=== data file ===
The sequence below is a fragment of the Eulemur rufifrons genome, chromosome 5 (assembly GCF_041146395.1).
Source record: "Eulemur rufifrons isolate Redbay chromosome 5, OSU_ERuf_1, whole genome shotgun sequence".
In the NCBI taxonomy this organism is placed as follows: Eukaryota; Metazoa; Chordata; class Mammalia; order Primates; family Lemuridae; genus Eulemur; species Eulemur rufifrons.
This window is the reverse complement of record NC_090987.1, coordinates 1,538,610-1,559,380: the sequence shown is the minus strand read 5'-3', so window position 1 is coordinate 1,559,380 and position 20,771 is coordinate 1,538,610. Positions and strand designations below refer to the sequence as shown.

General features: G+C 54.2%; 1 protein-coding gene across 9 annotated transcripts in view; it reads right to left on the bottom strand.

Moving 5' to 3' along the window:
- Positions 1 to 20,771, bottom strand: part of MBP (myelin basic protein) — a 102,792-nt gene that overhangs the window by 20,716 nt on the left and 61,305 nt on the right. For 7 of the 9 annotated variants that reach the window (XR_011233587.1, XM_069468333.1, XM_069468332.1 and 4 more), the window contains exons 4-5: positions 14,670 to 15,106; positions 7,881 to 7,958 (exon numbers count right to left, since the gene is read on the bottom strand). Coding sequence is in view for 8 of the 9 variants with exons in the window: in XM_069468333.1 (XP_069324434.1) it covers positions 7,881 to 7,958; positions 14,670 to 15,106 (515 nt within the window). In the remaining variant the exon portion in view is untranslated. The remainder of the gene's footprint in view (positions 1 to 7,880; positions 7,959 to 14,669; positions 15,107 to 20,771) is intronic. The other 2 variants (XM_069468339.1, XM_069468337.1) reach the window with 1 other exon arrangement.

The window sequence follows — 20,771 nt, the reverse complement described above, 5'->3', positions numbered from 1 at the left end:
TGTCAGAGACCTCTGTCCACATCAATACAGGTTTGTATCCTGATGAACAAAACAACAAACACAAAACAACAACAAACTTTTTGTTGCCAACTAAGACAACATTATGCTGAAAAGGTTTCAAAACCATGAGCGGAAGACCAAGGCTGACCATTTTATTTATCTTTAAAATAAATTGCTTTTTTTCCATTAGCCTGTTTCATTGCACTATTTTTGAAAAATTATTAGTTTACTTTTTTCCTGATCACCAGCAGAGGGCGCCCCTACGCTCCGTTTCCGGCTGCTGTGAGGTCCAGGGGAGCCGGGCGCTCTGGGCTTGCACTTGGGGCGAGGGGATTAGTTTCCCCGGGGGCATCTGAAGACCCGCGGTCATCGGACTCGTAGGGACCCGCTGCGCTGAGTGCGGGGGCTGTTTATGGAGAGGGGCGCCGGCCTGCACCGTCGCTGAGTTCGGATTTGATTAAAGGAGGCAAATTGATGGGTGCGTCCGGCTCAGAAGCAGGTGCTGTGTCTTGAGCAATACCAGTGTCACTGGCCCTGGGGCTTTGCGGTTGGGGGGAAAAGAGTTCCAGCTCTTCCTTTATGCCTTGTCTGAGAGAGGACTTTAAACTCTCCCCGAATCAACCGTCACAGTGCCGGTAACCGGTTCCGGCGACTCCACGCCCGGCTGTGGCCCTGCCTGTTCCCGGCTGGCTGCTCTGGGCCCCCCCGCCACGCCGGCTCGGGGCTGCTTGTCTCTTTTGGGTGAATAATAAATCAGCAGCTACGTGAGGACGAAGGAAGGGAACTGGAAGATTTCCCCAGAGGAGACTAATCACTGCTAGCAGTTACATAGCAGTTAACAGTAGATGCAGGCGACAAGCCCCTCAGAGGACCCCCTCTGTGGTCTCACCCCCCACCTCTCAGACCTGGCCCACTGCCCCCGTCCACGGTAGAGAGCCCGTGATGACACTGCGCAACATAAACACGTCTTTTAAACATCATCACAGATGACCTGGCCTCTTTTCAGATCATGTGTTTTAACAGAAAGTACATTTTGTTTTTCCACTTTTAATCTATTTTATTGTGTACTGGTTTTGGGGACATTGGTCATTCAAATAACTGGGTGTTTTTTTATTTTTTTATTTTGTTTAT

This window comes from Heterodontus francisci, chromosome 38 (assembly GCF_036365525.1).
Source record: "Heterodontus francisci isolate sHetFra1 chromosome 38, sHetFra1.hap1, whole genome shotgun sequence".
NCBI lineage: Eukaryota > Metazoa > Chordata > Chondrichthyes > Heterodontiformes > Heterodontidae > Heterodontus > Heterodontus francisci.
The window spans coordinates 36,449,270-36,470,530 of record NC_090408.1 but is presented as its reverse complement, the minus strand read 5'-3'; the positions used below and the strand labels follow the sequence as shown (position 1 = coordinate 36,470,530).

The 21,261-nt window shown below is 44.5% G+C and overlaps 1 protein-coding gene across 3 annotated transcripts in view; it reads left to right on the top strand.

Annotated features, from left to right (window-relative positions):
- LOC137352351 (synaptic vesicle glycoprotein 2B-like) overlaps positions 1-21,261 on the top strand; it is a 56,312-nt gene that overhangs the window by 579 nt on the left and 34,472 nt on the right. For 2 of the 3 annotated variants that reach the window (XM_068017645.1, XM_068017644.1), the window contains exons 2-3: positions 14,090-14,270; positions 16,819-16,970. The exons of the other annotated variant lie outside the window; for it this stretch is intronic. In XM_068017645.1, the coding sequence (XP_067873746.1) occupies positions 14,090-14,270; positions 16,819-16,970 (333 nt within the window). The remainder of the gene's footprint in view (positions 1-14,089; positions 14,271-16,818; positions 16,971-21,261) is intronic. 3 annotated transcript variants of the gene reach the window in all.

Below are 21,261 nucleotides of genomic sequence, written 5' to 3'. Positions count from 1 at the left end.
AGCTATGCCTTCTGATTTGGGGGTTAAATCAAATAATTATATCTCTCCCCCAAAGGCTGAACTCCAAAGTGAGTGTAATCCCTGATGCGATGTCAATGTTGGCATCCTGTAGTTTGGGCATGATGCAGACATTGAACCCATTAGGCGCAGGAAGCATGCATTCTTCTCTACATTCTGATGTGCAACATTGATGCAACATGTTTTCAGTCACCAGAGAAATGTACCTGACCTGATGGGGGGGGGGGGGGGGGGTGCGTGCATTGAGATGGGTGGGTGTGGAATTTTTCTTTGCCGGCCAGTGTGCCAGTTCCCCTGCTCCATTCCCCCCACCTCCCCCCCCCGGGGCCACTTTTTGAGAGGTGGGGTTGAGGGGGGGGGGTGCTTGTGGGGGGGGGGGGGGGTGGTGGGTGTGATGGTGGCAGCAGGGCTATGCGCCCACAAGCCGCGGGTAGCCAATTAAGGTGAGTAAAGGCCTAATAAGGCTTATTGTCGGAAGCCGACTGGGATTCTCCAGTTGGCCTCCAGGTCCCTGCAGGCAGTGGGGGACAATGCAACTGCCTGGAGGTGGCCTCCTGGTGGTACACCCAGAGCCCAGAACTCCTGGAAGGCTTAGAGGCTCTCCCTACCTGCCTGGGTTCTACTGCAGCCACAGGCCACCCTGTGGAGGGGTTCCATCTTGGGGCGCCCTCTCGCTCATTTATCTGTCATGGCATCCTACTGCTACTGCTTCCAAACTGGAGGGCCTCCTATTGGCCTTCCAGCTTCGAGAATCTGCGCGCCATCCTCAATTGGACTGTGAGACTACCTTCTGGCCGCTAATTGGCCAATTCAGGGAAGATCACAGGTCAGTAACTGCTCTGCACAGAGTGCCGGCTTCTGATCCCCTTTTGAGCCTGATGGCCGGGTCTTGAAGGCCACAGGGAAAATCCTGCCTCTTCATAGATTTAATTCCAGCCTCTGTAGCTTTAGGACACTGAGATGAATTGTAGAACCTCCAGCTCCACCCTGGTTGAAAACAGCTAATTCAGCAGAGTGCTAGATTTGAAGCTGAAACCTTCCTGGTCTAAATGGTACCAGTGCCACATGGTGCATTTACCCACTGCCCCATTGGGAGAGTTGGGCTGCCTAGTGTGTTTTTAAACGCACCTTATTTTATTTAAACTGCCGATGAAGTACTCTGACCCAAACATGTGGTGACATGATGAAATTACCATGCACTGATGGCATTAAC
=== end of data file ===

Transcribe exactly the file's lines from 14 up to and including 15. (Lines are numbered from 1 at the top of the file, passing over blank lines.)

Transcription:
The 21,261-nt window shown below is 44.5% G+C and overlaps 1 protein-coding gene across 3 annotated transcripts in view; it reads left to right on the top strand.

Annotated features, from left to right (window-relative positions):